Wow. I must be the worst and most cruel author in the history of phanphic. But as I crawl, weeping, on my knees and pull at the silken cloth of your long, flowing gown, feel pity for a girl in her last year of school. I tried to finish this before year 12 started and almost succeeded, but alas, alack, be happy it's finally here!

NB: I am not responsible for any poetry in this story, so thanks to the wonderful Alfred Lord Tennyson and E E Cummings.

The final chapter.


"Et c'est là l'histoire de Manon Lescaut!"

A single tear rolled down Christine's face as she sank back into the arms of a sobbing Piangi, and the audience roared. As Christine waited for the curtains, she lay, strangely impassive, weariness met with elation, pride, balanced into a temporary nothing.

She had sung well, and with an emotional intensity that had surprised her more than her captivated audience. Finally she was confronted with the proof that she had grown during the last month. What perfect timing. The night's performances had barely begun, even as the curtain dropped and the music swelled, met with a thunderous applause that was soon muted behind velvet.

Christine stumbled slightly as Piangi released her, brushing his thick fingers over his jacket, his melodramatic expression of woe disappearing immediately, replaced with the glower that had greeted her all evening. She couldn't ignore the resentful tittering from behind the palms of the dancers, but it was easy to forgive them their jealousy with the memory of her last conversation with Erik floating through her head.

Leaning against that statue on the roof, Erik's thick cloak shielding the delicate material of her dress from a bronze sheen of ice, she had pressed her cold palm to Erik's face and smiled softly. No flinch had shaken her hopes loose, no sudden shield flew across his eyes; no, he gazed at her silently, then turned to kiss her palm.

"Whatever is your surname, Monsieur Phantom?" she had asked light-heartedly, while inside she glowed, effervescent with joy.

Erik had remained silent, smiling, then covered her hand with his glove. Christine had felt his next words through his cheek.

"I know what it will be tomorrow night," he said, gazing tenderly into her eyes, and she had closed them, burying her smile into his chest as her heart ached with happiness.

The thought that her father's name would survive him and continue into the future filled Christine with a deep, unparalleled joy and contentment. She felt her father approved of her unorthodox fiancé, and could almost hear his blessing. Compared to such harmony, the envy of petty girls could hardly make an impression.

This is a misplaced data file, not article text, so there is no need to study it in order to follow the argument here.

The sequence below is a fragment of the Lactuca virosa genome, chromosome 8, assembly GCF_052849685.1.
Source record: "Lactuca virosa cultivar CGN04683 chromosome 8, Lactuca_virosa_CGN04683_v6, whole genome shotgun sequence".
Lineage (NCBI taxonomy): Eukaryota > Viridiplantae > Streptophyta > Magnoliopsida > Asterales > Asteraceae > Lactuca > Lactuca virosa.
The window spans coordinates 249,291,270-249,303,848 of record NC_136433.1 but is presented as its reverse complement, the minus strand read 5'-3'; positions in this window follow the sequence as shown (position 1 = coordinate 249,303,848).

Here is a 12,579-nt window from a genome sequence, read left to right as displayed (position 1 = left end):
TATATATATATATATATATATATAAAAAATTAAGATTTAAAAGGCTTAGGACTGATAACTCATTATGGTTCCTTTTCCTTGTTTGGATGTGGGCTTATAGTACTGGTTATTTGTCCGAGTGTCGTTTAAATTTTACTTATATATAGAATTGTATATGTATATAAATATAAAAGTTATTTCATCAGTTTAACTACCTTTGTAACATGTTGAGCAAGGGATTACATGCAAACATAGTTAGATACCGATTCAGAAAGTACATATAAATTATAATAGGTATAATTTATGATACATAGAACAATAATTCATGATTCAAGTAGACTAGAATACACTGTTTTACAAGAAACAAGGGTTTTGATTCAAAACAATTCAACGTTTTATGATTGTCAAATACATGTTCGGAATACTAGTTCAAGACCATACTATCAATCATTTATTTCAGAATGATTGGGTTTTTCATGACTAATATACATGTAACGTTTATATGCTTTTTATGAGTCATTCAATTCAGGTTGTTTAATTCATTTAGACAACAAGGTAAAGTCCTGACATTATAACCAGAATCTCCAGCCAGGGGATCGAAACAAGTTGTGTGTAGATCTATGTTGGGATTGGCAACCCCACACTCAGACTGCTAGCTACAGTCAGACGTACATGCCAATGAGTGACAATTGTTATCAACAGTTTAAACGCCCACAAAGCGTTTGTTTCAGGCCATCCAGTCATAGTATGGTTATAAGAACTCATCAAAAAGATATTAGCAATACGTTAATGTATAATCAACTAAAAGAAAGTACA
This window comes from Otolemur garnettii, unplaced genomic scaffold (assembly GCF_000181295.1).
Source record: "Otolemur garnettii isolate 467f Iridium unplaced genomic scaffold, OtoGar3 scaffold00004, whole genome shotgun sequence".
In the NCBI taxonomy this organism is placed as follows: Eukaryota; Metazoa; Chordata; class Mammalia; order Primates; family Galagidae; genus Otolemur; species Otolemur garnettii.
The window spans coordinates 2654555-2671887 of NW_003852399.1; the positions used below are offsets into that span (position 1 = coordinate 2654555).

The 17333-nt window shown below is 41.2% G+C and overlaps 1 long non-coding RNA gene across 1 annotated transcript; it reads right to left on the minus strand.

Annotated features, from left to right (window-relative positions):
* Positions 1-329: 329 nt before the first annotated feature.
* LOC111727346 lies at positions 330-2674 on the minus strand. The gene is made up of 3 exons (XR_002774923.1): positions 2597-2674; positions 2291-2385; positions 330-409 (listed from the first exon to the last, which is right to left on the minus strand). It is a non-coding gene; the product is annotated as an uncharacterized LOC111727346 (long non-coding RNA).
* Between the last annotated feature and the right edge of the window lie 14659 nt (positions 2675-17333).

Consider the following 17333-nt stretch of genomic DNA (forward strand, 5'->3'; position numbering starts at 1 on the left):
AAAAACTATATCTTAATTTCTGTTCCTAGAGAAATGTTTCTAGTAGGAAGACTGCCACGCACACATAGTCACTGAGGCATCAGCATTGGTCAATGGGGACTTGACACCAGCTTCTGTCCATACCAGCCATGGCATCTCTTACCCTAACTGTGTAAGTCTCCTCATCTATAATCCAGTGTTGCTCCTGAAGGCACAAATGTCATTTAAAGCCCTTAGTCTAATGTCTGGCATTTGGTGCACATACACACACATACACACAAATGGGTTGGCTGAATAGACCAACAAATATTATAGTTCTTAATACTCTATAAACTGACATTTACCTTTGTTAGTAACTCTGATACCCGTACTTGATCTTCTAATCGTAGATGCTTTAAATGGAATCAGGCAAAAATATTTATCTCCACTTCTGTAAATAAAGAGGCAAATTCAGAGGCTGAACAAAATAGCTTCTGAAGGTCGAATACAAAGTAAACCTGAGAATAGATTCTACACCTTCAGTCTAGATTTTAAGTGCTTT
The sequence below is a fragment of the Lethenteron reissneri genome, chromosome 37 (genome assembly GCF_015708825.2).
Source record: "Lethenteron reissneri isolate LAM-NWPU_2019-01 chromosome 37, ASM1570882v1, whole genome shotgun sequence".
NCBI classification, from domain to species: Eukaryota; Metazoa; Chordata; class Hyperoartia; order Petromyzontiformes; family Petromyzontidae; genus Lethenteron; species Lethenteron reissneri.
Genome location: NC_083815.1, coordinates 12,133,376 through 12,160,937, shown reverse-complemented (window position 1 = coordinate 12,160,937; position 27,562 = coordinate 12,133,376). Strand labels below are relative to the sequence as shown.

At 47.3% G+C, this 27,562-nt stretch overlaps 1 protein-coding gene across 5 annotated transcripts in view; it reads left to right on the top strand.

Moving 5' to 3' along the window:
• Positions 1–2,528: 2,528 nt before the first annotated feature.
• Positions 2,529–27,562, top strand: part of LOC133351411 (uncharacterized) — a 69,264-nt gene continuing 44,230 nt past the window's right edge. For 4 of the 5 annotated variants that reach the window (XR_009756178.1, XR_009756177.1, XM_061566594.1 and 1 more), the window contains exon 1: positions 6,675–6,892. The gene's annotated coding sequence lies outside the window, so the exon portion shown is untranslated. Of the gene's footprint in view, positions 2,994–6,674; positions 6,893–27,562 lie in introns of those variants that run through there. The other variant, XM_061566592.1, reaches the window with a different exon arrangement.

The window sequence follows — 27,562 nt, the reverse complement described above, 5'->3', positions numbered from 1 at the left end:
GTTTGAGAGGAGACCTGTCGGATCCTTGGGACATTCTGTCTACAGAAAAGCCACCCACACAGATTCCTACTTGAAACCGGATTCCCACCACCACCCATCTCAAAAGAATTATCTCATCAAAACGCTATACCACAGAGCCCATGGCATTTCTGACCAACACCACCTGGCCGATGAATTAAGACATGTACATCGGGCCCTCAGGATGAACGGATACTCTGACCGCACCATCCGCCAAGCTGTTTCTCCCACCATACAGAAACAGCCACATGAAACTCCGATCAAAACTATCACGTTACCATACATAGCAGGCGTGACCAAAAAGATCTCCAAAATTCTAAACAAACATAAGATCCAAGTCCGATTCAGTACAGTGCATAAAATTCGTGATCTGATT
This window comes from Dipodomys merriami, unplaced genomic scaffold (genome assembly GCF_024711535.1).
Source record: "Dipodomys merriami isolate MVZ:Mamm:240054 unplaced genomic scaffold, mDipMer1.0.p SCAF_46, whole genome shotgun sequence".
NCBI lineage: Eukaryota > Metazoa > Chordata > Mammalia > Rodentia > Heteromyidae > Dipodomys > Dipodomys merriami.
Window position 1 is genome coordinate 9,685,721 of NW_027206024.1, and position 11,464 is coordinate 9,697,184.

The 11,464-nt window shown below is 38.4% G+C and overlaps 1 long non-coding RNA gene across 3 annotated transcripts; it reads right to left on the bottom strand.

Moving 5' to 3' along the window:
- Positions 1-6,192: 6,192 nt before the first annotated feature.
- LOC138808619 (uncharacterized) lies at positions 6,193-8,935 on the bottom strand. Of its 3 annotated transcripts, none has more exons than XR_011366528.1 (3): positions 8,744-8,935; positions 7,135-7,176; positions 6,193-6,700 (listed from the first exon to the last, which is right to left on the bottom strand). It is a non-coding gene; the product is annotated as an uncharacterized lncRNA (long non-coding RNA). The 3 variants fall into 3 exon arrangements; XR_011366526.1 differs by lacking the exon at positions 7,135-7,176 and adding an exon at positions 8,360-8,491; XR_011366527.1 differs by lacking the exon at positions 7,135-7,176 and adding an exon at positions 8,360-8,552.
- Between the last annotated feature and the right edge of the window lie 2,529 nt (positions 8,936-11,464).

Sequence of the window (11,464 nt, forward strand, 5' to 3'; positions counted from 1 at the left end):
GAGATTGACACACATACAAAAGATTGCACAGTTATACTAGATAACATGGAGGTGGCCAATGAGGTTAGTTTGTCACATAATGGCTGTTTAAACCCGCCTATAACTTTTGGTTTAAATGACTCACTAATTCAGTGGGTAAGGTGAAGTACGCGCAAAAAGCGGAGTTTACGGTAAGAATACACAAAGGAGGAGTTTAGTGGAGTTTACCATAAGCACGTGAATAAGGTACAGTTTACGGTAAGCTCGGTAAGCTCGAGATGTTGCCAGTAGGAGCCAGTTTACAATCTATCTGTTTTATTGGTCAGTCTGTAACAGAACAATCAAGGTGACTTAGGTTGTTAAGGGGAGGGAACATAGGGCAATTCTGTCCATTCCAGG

But Christine could not allow herself to sink into raptures now; as the music built to a final crescendo, she swept forward to the centre of the stage and curtsied magnificently, her small hand crushed in Piangi's unforgiving fist, the audience climbing to their feet and roaring their appreciation. Christine blinked against the bright light, staring out to the theatre, determined to remember this last, wonderful experience, her final moments upon the stage of the Opera Populaire.

Her heart seemed to drum in time to the graceful flicking of Monsieur Reyer's baton, and she flung her gaze to Box Five only to find it empty. But she knew better than to doubt Erik's attention on this night; indeed, she could feel his eyes burning into her. She looked suddenly into the very front row of the audience, her pulse quickening, and was shocked to meet the gaze of the delighted Inspector, whose beaming smile seemed at odds with his presence.

She wondered at this turn of events; could it be that the tight-fisted Managers had somehow delivered the man's payment in theatre tickets? She doubted that even Andre could manage that, yet she stared back evenly at the cheerful man, and threw a smile at him as she was tugged backwards, and the curtain began to be lowered for the final time.

After all, what did it matter if the Inspector had been summoned in response to Carlotta's performance earlier that evening? She was to leave in less than two hours, leave the Opera House forever. There was no time for an interview. His investigations would procure nothing, and Carlotta would be left in peace- unlike Christine, who was grabbed once more, this time by a radiant Meg, who clutched two enormous bouquets.

"You were wonderful!" Christine cried before her friend could open her mouth, and threw her arms around Meg's shoulders, defying their broad skirts and the bouquets in a tight embrace.